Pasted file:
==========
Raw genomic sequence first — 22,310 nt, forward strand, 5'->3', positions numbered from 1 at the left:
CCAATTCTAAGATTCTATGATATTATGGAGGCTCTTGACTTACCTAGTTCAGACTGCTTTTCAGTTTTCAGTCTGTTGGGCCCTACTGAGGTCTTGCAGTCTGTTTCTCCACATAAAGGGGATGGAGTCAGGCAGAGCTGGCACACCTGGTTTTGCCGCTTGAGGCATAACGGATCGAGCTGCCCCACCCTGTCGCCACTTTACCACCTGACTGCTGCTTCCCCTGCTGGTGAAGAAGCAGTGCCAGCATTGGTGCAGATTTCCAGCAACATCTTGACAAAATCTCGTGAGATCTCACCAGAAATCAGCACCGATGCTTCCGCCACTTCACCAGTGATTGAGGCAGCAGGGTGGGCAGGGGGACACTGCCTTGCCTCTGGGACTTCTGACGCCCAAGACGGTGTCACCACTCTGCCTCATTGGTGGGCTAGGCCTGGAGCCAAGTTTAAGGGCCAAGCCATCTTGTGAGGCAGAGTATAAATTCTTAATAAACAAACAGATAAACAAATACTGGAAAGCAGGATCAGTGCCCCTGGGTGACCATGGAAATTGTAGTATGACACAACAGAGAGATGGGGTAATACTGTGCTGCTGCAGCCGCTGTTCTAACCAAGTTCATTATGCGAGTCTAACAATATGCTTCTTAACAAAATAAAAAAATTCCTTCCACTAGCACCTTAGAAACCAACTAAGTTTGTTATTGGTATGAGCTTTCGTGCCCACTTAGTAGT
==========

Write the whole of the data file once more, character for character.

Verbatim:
Raw genomic sequence first — 22,310 nt, forward strand, 5'->3', positions numbered from 1 at the left:
CCAATTCTAAGATTCTATGATATTATGGAGGCTCTTGACTTACCTAGTTCAGACTGCTTTTCAGTTTTCAGTCTGTTGGGCCCTACTGAGGTCTTGCAGTCTGTTTCTCCACATAAAGGGGATGGAGTCAGGCAGAGCTGGCACACCTGGTTTTGCCGCTTGAGGCATAACGGATCGAGCTGCCCCACCCTGTCGCCACTTTACCACCTGACTGCTGCTTCCCCTGCTGGTGAAGAAGCAGTGCCAGCATTGGTGCAGATTTCCAGCAACATCTTGACAAAATCTCGTGAGATCTCACCAGAAATCAGCACCGATGCTTCCGCCACTTCACCAGTGATTGAGGCAGCAGGGTGGGCAGGGGGACACTGCCTTGCCTCTGGGACTTCTGACGCCCAAGACGGTGTCACCACTCTGCCTCATTGGTGGGCTAGGCCTGGAGCCAAGTTTAAGGGCCAAGCCATCTTGTGAGGCAGAGTATAAATTCTTAATAAACAAACAGATAAACAAATACTGGAAAGCAGGATCAGTGCCCCTGGGTGACCATGGAAATTGTAGTATGACACAACAGAGAGATGGGGTAATACTGTGCTGCTGCAGCCGCTGTTCTAACCAAGTTCATTATGCGAGTCTAACAATATGCTTCTTAACAAAATAAAAAAATTCCTTCCACTAGCACCTTAGAAACCAACTAAGTTTGTTATTGGTATGAGCTTTCGTGCCCACTTAGTAGT